Since time immemorial Indigenous peoples in Canada have been using plants and other natural materials as medicine. Plant medicines are used more frequently than those derived from animals. In all, Indigenous peoples have identified over 400 different species of plants (as well as lichens, fungi and algae) with medicinal applications. Medicine traditions — the plants used, the ailments treated, protocols for harvesting and application, and modes of preparation — are similar for Indigenous peoples across the country. In many Indigenous communities, there are recognized specialists trained in traditional medicine, and their practice often reflects spiritual aspects of healing as well as physical outcomes. In many cases, the therapeutic properties of Indigenous medicines are attributable to particular compounds and their effects on the body, but in other instances, their application is little understood by western medical practitioners. Within Indigenous communities, specific methods of harvesting and preparation of medicines are considered intellectual property of particular individuals or families.

Article

Hugh Burnett

Hugh Burnett, civil rights activist, carpenter (born 14 July 1918 in Dresden, ON; died 29 September 1991 in London, ON). Burnett was a key figure in the fight for anti-discrimination legislation in Ontario. Through the 1940s and early 1950s, he organized tirelessly against racial discrimination in public service in his hometown of Dresden, Ontario, rising to prominence as a leader and organizer of the National Unity Association (NUA), a coalition of Black community members pushing for equal rights in Dresden and the surrounding area. He was instrumental to in bringing about legislative and legal victories for civil rights at the provincial level related to the 1954 Fair Accommodation Practices Act, an early anti-discrimination law in Ontario.

Article

Chinese Canadians of Force 136

Force 136 was a branch of the British Special Operations Executive (SOE) during the Second World War. Its covert missions were based in Japanese-occupied Southeast Asia, where orders were to support and train local resistance movements to sabotage Japanese supply lines and equipment. While Force 136 recruited mostly Southeast Asians, it also recruited about 150 Chinese Canadians. It was thought that Chinese Canadians would blend in with local populations and speak local languages. Earlier in the war, many of these men had volunteered their services to Canada but were either turned away or recruited and sidelined. Force 136 became an opportunity for Chinese Canadian men to demonstrate their courage and skills and especially their loyalty to Canada.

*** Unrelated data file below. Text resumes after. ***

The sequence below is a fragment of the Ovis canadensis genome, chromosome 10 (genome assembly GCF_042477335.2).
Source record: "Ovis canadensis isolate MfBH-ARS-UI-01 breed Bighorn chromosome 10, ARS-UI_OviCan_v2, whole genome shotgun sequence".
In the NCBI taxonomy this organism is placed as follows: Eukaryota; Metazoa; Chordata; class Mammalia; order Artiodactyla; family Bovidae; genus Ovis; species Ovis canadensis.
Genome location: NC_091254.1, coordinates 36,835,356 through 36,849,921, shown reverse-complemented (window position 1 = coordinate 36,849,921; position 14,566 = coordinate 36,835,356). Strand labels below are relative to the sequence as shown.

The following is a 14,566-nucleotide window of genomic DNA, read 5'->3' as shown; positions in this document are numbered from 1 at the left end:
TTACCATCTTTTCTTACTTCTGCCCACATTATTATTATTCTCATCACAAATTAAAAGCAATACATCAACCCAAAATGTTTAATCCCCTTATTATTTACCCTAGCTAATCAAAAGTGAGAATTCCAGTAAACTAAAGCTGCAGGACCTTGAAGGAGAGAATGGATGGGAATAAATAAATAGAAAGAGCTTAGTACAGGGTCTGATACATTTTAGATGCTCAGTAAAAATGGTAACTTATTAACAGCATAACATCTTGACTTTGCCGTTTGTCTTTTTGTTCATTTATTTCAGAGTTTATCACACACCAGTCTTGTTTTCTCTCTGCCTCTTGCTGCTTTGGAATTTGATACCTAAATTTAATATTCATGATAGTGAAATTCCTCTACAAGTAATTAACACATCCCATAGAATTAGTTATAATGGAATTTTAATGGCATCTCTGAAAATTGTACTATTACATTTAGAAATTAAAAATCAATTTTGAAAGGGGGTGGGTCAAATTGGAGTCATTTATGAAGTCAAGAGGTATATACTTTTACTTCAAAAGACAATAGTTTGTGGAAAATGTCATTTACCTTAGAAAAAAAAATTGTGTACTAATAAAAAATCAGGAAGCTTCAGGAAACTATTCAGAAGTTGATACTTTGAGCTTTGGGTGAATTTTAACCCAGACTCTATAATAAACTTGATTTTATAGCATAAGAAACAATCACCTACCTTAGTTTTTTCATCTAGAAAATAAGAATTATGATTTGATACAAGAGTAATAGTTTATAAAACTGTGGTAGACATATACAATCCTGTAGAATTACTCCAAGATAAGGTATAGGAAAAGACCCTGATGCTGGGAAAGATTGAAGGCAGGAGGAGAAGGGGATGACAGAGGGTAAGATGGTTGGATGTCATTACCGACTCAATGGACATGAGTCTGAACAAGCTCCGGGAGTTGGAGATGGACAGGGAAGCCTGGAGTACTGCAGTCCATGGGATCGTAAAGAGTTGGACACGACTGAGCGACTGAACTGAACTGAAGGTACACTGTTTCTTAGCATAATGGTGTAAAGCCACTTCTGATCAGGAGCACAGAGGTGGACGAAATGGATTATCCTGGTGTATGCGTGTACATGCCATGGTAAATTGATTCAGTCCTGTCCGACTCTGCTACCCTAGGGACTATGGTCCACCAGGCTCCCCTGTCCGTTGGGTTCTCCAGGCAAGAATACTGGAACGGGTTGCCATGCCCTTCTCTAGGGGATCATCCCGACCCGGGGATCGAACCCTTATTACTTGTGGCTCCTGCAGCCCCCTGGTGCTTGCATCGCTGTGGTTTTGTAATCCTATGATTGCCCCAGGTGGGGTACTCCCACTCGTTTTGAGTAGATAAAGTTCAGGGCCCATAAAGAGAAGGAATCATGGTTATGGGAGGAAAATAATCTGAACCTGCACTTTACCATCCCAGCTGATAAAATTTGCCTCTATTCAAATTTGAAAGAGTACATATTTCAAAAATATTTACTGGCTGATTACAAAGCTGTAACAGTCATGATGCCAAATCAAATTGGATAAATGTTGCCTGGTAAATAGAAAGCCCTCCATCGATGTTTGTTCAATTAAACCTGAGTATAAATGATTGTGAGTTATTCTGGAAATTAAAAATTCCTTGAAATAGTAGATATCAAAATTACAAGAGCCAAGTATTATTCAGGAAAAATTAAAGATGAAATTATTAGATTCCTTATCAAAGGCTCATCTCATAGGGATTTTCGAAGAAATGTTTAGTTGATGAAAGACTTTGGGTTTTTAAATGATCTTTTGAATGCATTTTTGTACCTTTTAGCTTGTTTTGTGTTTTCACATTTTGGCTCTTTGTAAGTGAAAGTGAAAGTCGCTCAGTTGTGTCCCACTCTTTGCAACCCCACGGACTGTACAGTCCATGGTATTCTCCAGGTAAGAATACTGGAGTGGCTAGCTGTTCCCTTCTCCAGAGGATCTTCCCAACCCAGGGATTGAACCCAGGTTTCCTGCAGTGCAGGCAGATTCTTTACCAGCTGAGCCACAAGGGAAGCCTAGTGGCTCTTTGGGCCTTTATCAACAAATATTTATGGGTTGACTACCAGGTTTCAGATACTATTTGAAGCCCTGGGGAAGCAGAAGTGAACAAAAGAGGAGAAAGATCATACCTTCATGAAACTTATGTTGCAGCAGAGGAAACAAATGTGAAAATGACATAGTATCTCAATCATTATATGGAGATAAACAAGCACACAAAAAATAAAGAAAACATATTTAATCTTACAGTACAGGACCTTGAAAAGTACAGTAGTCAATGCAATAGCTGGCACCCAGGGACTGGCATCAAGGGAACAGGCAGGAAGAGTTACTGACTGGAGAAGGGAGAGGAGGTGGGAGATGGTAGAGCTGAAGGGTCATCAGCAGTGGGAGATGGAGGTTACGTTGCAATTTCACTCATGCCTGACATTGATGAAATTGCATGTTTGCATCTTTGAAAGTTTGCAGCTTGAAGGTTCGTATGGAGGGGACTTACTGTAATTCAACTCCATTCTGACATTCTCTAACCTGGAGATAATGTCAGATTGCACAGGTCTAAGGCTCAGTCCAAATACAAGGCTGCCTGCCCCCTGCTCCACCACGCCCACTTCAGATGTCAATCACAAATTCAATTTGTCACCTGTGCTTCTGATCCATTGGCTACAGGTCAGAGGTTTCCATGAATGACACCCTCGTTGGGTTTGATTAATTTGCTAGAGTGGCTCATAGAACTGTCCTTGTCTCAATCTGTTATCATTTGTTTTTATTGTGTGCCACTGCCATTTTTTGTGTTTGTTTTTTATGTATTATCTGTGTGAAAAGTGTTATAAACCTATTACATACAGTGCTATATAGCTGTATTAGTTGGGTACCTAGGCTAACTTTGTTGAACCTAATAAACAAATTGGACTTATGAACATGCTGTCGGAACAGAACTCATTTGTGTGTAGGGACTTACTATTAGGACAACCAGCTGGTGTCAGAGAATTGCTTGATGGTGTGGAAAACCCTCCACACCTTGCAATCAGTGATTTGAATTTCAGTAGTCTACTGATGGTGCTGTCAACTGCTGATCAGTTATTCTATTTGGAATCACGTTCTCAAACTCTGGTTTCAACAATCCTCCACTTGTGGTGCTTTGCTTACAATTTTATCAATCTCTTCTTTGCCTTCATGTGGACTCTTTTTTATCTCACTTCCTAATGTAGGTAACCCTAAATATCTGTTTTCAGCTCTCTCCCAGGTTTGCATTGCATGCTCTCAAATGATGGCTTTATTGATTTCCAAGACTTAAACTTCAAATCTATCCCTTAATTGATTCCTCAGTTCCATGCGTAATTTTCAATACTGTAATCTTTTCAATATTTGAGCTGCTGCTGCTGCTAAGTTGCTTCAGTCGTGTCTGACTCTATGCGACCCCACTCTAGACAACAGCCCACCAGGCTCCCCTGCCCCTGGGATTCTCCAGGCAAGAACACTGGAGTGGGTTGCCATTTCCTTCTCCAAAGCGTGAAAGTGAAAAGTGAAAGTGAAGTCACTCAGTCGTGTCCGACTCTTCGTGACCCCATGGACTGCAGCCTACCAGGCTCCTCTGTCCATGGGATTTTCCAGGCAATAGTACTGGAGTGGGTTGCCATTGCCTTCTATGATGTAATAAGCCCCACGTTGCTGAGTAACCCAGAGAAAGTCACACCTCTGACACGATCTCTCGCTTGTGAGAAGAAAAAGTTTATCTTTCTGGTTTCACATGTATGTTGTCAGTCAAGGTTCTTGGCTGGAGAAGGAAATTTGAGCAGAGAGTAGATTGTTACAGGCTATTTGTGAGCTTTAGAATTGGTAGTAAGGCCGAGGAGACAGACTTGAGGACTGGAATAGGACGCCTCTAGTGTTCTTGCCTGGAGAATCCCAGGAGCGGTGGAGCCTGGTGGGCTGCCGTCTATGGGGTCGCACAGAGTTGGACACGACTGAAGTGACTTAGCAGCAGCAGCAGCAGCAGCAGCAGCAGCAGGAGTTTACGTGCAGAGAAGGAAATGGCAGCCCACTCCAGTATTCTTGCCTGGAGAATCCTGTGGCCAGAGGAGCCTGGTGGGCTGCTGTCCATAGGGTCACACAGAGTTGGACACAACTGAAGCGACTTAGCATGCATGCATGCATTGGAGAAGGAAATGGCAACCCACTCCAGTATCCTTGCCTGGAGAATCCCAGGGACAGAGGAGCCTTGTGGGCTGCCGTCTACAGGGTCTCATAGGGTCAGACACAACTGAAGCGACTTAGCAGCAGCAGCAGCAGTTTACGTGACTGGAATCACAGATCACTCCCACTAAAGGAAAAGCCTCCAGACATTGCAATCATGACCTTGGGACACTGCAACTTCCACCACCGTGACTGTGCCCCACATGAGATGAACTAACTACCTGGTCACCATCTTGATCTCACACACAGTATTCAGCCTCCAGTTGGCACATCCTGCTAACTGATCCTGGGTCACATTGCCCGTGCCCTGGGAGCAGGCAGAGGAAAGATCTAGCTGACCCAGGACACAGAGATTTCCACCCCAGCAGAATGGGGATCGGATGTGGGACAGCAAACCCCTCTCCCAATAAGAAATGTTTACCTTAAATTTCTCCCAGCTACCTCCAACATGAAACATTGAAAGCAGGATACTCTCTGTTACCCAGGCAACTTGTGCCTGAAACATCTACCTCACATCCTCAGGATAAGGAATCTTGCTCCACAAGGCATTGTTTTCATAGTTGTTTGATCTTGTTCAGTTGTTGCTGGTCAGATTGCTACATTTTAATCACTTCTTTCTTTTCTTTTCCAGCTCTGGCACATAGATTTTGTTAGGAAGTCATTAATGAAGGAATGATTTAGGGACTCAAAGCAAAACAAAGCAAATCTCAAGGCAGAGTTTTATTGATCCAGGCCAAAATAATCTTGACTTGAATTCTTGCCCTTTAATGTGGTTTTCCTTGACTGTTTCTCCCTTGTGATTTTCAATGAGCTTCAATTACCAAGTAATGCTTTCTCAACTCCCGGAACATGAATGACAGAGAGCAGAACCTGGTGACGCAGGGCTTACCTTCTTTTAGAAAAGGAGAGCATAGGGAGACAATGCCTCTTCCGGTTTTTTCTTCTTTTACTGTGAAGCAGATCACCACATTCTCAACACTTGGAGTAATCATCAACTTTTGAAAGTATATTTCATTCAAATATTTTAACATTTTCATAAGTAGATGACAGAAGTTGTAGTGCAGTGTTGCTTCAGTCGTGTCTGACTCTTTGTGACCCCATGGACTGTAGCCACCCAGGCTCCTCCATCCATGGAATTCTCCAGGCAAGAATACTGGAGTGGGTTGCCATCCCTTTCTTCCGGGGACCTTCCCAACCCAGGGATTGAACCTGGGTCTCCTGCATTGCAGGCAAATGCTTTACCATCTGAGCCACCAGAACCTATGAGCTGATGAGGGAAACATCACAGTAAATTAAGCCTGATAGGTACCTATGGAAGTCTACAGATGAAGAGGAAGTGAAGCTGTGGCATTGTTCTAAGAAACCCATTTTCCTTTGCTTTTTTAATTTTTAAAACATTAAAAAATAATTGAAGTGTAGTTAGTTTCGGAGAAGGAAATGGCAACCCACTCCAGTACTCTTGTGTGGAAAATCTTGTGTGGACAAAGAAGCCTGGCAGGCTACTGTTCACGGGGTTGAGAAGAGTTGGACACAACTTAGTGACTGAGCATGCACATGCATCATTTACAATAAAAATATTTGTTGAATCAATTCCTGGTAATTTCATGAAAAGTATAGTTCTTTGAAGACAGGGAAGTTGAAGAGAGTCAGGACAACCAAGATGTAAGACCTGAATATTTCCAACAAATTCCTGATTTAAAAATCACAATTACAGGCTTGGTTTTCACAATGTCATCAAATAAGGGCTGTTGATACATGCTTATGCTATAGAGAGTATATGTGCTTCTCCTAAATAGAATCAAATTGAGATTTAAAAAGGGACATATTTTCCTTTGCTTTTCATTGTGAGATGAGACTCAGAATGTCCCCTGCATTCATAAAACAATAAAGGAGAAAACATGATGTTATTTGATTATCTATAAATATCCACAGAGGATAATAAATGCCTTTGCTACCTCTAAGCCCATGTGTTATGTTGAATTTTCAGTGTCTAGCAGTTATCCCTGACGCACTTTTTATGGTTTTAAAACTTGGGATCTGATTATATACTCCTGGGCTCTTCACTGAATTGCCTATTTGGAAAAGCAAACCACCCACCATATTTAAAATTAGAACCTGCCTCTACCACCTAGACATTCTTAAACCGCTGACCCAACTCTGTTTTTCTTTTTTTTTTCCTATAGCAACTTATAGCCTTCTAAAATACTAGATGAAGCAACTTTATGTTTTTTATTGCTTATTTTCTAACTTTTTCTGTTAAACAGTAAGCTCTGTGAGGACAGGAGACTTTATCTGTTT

Article

Mary John Batten

Mary John Batten (née Fodchuk), lawyer, politician, justice and chief justice of the Saskatchewan Court of Queen’s Bench (born 30 August 1921 in Sifton, MB; died 9 October 2015). Mary John Batten was the first Ukrainian Canadian woman elected to a Canadian legislature. She served as an MLA in Saskatchewan from 1956 until 1964. That year, she became the first woman to be appointed as a federal judge in Saskatchewan, and only the second in Canada. In 1983, she became Saskatchewan’s first female chief justice. She also chaired a Saskatchewan royal commission. She retired from the bench in 1989.

Article